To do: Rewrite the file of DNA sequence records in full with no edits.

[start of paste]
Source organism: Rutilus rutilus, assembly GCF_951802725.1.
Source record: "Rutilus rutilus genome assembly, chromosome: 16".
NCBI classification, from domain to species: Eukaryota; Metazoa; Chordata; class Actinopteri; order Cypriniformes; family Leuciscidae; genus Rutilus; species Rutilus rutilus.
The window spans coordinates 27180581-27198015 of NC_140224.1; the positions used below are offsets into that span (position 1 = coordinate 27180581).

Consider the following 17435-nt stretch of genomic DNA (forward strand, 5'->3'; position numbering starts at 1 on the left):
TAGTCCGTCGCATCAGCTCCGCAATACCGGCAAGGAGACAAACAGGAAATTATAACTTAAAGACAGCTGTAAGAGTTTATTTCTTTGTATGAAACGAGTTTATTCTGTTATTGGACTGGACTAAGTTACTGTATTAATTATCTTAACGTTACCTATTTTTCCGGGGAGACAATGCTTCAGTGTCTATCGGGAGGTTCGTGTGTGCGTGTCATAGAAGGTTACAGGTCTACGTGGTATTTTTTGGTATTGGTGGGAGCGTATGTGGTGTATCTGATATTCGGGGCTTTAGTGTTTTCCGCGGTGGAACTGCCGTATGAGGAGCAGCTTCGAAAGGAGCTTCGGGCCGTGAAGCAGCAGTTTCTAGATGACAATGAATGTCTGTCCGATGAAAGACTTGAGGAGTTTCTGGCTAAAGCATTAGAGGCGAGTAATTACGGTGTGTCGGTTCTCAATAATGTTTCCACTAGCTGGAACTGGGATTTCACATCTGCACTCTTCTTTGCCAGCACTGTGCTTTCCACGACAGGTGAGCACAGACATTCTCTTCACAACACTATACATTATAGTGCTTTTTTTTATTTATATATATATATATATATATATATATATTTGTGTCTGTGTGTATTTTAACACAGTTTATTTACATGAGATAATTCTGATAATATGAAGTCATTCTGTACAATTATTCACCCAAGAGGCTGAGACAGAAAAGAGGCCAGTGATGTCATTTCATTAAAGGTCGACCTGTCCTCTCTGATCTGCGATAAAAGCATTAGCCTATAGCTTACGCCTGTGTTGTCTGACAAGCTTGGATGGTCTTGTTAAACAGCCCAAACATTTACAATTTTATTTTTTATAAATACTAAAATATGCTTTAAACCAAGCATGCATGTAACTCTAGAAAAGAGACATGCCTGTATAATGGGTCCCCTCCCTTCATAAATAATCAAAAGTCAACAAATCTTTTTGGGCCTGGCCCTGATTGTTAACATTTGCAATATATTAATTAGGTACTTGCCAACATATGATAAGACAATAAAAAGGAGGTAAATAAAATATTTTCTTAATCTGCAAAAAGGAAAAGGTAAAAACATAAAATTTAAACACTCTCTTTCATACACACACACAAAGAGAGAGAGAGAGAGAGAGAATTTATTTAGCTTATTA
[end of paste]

Source organism: Rutilus rutilus, assembly GCF_951802725.1.
Source record: "Rutilus rutilus genome assembly, chromosome: 16".
NCBI classification, from domain to species: Eukaryota; Metazoa; Chordata; class Actinopteri; order Cypriniformes; family Leuciscidae; genus Rutilus; species Rutilus rutilus.
The window spans coordinates 27180581-27198015 of NC_140224.1; the positions used below are offsets into that span (position 1 = coordinate 27180581).

Consider the following 17435-nt stretch of genomic DNA (forward strand, 5'->3'; position numbering starts at 1 on the left):
TAGTCCGTCGCATCAGCTCCGCAATACCGGCAAGGAGACAAACAGGAAATTATAACTTAAAGACAGCTGTAAGAGTTTATTTCTTTGTATGAAACGAGTTTATTCTGTTATTGGACTGGACTAAGTTACTGTATTAATTATCTTAACGTTACCTATTTTTCCGGGGAGACAATGCTTCAGTGTCTATCGGGAGGTTCGTGTGTGCGTGTCATAGAAGGTTACAGGTCTACGTGGTATTTTTTGGTATTGGTGGGAGCGTATGTGGTGTATCTGATATTCGGGGCTTTAGTGTTTTCCGCGGTGGAACTGCCGTATGAGGAGCAGCTTCGAAAGGAGCTTCGGGCCGTGAAGCAGCAGTTTCTAGATGACAATGAATGTCTGTCCGATGAAAGACTTGAGGAGTTTCTGGCTAAAGCATTAGAGGCGAGTAATTACGGTGTGTCGGTTCTCAATAATGTTTCCACTAGCTGGAACTGGGATTTCACATCTGCACTCTTCTTTGCCAGCACTGTGCTTTCCACGACAGGTGAGCACAGACATTCTCTTCACAACACTATACATTATAGTGCTTTTTTTTATTTATATATATATATATATATATATATATATTTGTGTCTGTGTGTATTTTAACACAGTTTATTTACATGAGATAATTCTGATAATATGAAGTCATTCTGTACAATTATTCACCCAAGAGGCTGAGACAGAAAAGAGGCCAGTGATGTCATTTCATTAAAGGTCGACCTGTCCTCTCTGATCTGCGATAAAAGCATTAGCCTATAGCTTACGCCTGTGTTGTCTGACAAGCTTGGATGGTCTTGTTAAACAGCCCAAACATTTACAATTTTATTTTTTATAAATACTAAAATATGCTTTAAACCAAGCATGCATGTAACTCTAGAAAAGAGACATGCCTGTATAATGGGTCCCCTCCCTTCATAAATAATCAAAAGTCAACAAATCTTTTTGGGCCTGGCCCTGATTGTTAACATTTGCAATATATTAATTAGGTACTTGCCAACATATGATAAGACAATAAAAAGGAGGTAAATAAAATATTTTCTTAATCTGCAAAAAGGAAAAGGTAAAAACATAAAATTTAAACACTCTCTTTCATACACACACACAAAGAGAGAGAGAGAGAGAGAGAATTTATTTAGCTTATTA